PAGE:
Bill O'Reilly has made a great living as Fox News Channel's national scold for the past 15 years, with video games among many targets in his campaign of cultural warfare. So at the beginning of this segment on his program last night, when he smugly diagnoses Adam Lanza, the Newtown, Conn. shooter, as a violent video game addict—"How did I know that? One look at the guy,"—most folks would think they know where he's headed.
Except he doesn't go there, really. An academic comes on to talk about whatever the latest studies are saying about children, violent video games and aggressive behavior, and scenes from Call of Duty: Black Ops II and Assassin's Creed III play on the screen, and O'Reilly plays the skeptic, of all things.
"I know lots of kids who play these games, they're good kids," O'Reilly says. "They're normal, they don't act out, they don't do anything destructive, but they love the games. And the reason they love the games is because it empowers the children. Children are in control. Children are killing the bad guys. The thrill of the kill is right there in front of their face. But then they go out and they're kind, loving children. So I don't think everybody who plays these games are adversely affected by them. Would that be true?"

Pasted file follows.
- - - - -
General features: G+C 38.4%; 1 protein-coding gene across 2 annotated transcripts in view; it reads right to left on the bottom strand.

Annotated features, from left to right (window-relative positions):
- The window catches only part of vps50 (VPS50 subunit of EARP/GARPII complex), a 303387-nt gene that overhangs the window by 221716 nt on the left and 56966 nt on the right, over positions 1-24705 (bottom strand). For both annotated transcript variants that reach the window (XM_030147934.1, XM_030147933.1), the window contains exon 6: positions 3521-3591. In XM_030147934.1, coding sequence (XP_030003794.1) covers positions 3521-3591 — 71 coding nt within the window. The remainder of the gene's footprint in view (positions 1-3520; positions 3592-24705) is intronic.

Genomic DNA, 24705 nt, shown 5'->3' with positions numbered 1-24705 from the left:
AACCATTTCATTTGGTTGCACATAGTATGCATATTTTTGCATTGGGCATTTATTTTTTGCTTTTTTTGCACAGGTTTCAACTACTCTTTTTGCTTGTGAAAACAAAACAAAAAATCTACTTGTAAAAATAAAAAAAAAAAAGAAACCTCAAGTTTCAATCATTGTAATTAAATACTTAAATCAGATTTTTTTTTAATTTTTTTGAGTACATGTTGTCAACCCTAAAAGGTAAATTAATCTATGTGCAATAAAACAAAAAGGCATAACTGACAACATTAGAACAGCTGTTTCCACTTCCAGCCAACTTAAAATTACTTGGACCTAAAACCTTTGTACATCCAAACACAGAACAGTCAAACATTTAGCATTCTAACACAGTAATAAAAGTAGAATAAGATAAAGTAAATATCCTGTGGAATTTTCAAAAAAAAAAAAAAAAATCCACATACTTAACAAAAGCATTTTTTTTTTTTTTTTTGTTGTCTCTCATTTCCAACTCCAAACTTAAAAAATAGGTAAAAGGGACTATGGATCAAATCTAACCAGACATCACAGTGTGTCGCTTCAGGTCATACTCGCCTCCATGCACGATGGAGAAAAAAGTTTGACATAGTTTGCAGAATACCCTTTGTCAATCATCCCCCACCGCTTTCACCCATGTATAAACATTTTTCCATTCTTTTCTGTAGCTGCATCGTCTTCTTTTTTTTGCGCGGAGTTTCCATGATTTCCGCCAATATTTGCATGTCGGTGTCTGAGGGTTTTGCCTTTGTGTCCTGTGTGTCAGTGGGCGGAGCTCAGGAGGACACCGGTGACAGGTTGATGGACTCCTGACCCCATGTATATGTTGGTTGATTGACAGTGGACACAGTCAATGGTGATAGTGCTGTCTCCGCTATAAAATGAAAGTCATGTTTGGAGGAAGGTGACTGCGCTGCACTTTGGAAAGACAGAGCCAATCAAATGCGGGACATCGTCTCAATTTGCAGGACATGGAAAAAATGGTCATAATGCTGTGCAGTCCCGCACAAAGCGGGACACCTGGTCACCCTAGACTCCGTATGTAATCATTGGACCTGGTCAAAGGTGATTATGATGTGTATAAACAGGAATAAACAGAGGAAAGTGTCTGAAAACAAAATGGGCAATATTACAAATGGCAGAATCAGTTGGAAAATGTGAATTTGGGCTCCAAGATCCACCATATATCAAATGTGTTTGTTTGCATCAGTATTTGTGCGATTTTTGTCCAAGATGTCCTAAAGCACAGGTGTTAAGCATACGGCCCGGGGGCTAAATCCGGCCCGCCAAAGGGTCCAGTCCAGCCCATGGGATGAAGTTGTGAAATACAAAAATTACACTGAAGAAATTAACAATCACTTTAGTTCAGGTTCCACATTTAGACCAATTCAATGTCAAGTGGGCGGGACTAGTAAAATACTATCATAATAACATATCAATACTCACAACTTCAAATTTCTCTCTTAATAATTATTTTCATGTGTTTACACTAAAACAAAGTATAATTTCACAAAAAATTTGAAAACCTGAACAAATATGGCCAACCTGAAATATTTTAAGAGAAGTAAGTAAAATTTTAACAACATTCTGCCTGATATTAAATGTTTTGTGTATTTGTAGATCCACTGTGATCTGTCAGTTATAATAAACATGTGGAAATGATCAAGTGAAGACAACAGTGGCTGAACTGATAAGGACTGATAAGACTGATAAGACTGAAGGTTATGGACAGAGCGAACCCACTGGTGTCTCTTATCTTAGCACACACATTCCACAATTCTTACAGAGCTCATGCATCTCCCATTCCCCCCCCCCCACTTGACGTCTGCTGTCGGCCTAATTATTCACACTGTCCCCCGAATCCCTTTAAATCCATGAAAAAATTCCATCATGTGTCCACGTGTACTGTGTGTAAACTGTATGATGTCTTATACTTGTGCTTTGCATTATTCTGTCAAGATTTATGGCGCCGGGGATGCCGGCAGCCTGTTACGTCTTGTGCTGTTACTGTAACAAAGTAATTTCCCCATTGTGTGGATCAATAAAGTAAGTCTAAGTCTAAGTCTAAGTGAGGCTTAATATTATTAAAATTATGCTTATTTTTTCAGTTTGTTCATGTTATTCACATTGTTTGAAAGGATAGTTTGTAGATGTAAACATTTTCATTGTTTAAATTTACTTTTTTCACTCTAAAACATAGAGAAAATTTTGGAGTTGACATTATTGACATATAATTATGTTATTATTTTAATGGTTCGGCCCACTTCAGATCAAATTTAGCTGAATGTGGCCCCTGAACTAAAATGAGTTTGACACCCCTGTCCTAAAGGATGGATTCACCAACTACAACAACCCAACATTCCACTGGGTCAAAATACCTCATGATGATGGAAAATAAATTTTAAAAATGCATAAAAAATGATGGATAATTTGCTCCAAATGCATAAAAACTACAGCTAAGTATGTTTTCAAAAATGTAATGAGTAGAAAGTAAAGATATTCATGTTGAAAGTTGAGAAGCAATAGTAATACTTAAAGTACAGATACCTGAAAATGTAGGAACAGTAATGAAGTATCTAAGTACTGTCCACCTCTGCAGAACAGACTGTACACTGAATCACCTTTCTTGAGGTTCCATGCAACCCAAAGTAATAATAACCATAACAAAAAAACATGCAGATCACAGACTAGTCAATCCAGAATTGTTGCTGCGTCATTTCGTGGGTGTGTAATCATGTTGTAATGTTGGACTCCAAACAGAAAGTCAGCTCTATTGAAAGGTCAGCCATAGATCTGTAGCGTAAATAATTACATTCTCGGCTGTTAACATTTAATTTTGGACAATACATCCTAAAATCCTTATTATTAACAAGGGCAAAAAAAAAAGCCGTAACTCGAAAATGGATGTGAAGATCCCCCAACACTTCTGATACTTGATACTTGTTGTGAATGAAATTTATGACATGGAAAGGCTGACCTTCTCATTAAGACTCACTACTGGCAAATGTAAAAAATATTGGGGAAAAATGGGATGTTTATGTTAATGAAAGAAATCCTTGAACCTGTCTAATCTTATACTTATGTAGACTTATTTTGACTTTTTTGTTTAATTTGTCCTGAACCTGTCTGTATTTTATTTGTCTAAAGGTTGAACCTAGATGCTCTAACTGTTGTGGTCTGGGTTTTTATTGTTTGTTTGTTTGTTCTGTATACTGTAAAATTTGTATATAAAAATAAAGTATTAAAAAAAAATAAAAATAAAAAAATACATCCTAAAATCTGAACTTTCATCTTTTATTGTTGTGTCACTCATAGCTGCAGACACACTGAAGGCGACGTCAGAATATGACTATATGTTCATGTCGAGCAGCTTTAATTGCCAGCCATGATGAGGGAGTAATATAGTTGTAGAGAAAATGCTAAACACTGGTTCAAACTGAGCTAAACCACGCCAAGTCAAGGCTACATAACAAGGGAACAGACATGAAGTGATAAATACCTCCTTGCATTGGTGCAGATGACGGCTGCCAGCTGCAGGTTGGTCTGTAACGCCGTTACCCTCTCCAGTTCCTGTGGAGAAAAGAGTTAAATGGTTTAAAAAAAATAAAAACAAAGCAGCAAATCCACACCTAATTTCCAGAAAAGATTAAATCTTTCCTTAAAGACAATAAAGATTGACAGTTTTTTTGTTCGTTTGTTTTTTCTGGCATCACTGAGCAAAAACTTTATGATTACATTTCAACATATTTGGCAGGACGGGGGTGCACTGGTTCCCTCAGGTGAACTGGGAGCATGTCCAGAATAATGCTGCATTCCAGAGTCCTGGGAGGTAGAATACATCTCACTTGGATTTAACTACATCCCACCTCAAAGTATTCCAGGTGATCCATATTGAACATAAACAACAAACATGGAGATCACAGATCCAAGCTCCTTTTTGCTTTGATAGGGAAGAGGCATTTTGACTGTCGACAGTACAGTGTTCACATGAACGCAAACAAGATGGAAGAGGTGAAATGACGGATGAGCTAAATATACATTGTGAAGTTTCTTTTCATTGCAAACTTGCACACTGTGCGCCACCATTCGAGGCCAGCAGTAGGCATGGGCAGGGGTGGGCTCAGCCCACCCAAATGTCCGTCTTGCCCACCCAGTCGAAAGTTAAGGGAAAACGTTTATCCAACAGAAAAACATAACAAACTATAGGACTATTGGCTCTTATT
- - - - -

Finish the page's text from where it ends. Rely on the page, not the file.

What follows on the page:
It gets the on-air expert to admit "violent and aggressive behavior is determined by many factors. Exposure to violent media is only one."
It's not entirely an about-face but, by the standard to which O'Reilly is often held anyway, it's a balanced discussion. Not everyone who plays these games does so to indulge or surpress a desire to commit murder. Behind every child with access to violent content is often a parent who lets it happen. Good parenting is a responsibility but not something that can be legislated.
We've written earlier that a fixation on video games as a cultural influencer of violent crime is unproven and often politically motivated. It may still be here, as O'Reilly's segment pulls a consistent thread of personal responsibility, which would seem to argue that dangerous weapons in the hands of well adjusted people who had good upbringings are no more dangerous than fake guns fired by any apple-cheeked kid with a twin-analog controller. The two situations really are not at all comparable.
Still, if the far right is going to hang the Newtown shootings on social decay tied solely to video games, O'Reilly—who has given that segment a megaphone for the better part of two decades—doesn't sound like he's going to give that much of an endorsement. That's a big step as the country tries to sort out its real problems over the noise of special interest groups.